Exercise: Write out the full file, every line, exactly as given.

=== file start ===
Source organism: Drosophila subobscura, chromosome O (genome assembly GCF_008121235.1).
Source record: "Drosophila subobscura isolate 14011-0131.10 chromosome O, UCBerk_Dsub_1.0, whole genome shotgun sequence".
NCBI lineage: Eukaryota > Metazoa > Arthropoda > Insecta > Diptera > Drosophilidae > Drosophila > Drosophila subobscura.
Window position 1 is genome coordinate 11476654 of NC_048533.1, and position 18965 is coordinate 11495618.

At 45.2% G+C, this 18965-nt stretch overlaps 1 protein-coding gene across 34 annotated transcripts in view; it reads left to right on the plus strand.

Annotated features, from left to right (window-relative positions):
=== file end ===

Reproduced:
Source organism: Drosophila subobscura, chromosome O (genome assembly GCF_008121235.1).
Source record: "Drosophila subobscura isolate 14011-0131.10 chromosome O, UCBerk_Dsub_1.0, whole genome shotgun sequence".
NCBI lineage: Eukaryota > Metazoa > Arthropoda > Insecta > Diptera > Drosophilidae > Drosophila > Drosophila subobscura.
Window position 1 is genome coordinate 11476654 of NC_048533.1, and position 18965 is coordinate 11495618.

At 45.2% G+C, this 18965-nt stretch overlaps 1 protein-coding gene across 34 annotated transcripts in view; it reads left to right on the plus strand.

Annotated features, from left to right (window-relative positions):